Torsion Bar Suspension - Ball Joint Axle Beam
Mid America Motorworks 1966-1977 Narrowded Width Torsion Bar 319321
Article used with Permission: www.vw-resource.com
All pre-1968 and many 1968 and later Standard Beetles are equipped with torsion bar front ends, which was the original design of the Beetles front suspension. Super Beetles were made from 1971 to 1975 and had MacPherson Strut front suspension. Standard Beetles with the torsion bar suspension continued to be made through that period too, and continued to be made in Germany until 1986. The last Beetles were made in Mexico in about 2003, and these still have the stock torsion bar front suspensions. The earliest versions had grease nipples ("zerks") on the ball joints, but the ball joints were "sealed" after this time.
On torsion bar models, the front axle is a rigid beam with pivoting members that provide suspension movement, steering movement, and rotational movement of the wheels. This rigid beam is actually two large parallel steel tubes (“torsion arms” or Torsion bar tubes), one above the other, welded into a rectangular assembly with four stamped steel cross-members -- two cross-members on either side of the center point of the tubes, and one cross-member at each end of the tubes. The axle beam is bolted solidly to the frame head and includes two mounting points for the car body. These outer cross-members are known as side plates or "shock towers." They also serve as the upper mounting points for the shock absorbers.
Inside each of the torsion arms is a torsion bar, consisting of a set of ten spring-steel leaves (earlier models have fewer torsion spring leaves). The leaf spring sets are fixed at the inner end (bear the center of the torsion bar tubes) and the outer ends of the leaf springs are designed to twist to provide the spring function. The torsion bars are solidly bolted to each end of the torsion arms with set screws. Each half of each torsion bar has a torsion arm mounted at its outer end. In this way, all four torsion arms are sprung by only two torsion bars.
This torsion bar system prevents the transference of road shocks from one front wheel to the other and provides excellent resistance to the transference of road shocks to the suspension parts, chassis, and passengers.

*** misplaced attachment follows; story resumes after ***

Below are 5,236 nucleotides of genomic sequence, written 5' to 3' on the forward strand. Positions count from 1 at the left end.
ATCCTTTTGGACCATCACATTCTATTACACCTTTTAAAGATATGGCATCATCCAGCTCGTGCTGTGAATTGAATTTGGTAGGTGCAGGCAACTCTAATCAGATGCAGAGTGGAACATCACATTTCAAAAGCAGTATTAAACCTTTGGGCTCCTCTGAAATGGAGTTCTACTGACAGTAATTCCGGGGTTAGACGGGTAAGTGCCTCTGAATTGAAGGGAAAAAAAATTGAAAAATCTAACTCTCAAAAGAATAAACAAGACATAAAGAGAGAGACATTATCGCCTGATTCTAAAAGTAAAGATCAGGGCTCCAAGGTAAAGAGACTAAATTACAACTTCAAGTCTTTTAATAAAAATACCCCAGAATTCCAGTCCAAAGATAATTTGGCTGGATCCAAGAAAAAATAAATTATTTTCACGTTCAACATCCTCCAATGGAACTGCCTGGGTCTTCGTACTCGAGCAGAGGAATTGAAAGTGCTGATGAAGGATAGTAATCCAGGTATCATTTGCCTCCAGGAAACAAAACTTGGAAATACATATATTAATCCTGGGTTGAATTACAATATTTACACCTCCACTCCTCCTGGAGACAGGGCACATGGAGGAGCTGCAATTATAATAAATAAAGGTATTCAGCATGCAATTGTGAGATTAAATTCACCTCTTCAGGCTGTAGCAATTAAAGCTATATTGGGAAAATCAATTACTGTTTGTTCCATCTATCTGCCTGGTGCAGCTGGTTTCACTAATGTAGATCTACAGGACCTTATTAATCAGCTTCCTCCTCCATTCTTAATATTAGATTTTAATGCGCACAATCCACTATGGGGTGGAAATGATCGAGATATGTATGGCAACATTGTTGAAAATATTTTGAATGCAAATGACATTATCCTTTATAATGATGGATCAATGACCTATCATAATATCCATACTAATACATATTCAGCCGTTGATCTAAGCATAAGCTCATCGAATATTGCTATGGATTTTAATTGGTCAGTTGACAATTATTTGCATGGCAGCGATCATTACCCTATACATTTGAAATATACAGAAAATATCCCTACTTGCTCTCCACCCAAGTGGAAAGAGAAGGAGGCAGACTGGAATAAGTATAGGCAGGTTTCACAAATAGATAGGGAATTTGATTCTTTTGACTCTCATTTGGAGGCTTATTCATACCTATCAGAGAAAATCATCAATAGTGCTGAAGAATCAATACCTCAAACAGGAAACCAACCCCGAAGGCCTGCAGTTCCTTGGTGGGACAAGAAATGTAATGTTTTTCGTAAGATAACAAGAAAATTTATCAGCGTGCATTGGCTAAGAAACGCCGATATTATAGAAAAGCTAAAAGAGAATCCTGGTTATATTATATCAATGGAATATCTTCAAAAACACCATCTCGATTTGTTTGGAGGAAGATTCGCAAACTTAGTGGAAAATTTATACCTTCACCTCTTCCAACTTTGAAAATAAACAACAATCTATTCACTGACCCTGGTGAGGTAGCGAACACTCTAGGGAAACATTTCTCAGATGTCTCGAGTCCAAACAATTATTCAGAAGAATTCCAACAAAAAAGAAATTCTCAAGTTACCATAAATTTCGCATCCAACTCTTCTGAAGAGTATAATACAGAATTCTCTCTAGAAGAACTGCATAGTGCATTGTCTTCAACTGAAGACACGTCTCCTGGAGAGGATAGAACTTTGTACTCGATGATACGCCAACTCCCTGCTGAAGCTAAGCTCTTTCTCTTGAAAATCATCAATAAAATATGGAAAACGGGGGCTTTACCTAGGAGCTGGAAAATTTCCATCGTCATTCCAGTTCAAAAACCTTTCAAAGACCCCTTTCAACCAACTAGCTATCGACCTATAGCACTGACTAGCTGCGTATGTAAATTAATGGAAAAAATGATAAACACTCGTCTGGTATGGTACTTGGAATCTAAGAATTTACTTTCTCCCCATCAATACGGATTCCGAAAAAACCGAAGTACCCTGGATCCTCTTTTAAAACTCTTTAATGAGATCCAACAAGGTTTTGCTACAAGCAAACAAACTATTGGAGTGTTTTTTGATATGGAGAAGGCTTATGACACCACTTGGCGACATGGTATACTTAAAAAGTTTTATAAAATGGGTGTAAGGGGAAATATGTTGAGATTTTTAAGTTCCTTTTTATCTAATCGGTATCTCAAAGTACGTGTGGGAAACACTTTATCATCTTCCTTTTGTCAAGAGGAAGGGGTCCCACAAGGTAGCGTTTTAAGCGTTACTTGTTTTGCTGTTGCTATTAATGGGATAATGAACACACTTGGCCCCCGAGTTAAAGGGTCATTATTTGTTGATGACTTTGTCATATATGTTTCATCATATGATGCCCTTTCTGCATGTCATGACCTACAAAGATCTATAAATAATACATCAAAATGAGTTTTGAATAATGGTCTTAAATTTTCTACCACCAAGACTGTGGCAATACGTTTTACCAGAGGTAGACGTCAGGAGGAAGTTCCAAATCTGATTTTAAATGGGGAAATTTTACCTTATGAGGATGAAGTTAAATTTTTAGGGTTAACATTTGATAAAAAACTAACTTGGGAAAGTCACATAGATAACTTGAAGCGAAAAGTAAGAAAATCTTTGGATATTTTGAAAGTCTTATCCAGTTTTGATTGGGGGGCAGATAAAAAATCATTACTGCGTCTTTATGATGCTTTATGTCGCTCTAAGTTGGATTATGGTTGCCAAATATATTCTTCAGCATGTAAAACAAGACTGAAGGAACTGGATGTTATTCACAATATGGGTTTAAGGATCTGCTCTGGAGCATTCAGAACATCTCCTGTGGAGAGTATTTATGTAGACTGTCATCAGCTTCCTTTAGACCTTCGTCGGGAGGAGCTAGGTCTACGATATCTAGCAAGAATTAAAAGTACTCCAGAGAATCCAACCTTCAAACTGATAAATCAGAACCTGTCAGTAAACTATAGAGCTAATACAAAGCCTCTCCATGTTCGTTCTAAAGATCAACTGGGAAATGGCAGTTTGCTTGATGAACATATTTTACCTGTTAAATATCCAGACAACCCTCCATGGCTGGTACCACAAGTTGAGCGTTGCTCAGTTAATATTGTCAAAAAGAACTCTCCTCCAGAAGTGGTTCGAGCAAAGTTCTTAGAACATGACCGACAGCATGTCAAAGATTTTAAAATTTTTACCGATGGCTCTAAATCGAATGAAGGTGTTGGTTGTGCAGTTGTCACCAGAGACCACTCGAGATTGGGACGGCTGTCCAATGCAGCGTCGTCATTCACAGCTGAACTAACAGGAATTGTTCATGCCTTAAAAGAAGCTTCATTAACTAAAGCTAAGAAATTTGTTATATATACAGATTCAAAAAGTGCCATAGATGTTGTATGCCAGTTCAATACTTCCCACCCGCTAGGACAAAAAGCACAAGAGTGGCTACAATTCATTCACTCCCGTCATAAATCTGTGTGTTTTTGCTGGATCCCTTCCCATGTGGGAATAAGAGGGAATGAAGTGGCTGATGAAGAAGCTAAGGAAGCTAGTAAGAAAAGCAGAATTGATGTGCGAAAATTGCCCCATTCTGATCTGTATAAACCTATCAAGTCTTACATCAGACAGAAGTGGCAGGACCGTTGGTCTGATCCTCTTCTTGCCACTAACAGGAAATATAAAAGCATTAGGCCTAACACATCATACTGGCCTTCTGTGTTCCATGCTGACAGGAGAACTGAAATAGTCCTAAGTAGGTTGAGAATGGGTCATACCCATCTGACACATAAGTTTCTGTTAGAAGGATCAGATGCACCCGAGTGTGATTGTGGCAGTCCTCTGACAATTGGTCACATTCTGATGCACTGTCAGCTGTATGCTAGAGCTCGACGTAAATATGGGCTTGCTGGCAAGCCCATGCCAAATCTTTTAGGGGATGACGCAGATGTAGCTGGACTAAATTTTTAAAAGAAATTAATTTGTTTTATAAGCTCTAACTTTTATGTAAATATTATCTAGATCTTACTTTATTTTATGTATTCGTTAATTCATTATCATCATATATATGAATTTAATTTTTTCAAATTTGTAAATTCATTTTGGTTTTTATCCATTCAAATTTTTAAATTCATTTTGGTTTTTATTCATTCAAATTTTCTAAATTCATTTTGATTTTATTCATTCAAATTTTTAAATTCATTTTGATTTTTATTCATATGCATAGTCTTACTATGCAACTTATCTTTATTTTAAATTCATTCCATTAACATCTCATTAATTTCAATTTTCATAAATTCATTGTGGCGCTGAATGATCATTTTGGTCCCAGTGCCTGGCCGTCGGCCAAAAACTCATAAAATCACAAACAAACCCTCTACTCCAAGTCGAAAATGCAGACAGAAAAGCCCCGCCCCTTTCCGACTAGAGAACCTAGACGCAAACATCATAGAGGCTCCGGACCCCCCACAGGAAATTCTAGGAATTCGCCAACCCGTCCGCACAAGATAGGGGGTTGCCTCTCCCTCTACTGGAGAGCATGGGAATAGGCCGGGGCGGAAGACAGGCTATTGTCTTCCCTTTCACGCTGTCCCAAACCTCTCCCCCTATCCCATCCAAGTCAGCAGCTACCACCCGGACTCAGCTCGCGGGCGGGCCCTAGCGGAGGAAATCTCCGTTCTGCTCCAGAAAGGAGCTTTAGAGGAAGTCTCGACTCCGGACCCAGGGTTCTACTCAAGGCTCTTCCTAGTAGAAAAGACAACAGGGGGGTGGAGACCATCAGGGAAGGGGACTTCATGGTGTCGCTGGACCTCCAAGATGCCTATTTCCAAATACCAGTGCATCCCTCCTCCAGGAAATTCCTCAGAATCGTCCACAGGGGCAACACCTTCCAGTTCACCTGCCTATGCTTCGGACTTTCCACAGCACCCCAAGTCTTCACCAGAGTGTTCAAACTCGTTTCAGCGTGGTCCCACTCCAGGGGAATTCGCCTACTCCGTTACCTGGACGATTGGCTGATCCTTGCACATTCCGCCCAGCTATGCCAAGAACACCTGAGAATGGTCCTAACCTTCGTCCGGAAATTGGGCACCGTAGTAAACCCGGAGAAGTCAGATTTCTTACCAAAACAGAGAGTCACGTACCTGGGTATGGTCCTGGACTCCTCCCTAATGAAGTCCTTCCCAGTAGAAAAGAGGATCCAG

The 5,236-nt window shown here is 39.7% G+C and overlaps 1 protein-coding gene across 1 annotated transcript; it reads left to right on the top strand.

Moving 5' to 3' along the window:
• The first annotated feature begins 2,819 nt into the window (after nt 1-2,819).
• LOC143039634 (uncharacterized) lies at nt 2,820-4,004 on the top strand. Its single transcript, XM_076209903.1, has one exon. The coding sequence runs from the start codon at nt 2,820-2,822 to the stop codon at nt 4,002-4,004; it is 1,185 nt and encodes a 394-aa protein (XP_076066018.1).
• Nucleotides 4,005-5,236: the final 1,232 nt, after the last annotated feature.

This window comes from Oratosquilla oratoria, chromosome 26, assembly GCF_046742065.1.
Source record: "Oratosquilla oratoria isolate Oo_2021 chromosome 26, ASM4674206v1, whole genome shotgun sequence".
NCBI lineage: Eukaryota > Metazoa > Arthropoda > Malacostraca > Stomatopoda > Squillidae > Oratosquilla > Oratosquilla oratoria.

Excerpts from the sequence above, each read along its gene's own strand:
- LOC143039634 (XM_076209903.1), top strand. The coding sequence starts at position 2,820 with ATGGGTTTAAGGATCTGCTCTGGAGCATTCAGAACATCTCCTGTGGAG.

Definition: A "torsion bar" is a part of the suspension consisting of a bar (or a set of spring-steel leaves) that twists, functioning as a spring and maintaining stability. Instead of the tempered metal rod being coiled, this springing member is firmly anchored at the inner at the ends on the vehicle frame, and affixed to the outer ends on the suspension. Thus, as the wheel moves up and down, the torsion bar twists, providing springing support.
On pre-1966 models, the outer ends of the torsion arms are attached to the steering knuckle with a pair of link-pins; on 1966 and later models, the torsion arms are attached with ball-joints.
Definition: A "ball joint" is a flexible swivel joint consisting of a ball within a socket. Ball joints act as pivots which allow turning of the front wheels and compensate for changes in the wheel and steering geometries that occur while driving. The ball joint is used primarily to connect the steering knuckle and tie rods to the control arm.
These ball-joints at the ends of the torsion arms provide a flexible mounting for the steering knuckles at each wheel. The ball-joints permit free vertical movement of the front wheels during bump and rebound and also allow the wheels to be turned around a vertical axis for steering. Front wheel camber adjustments are incorporated in the upper ball joint mountings.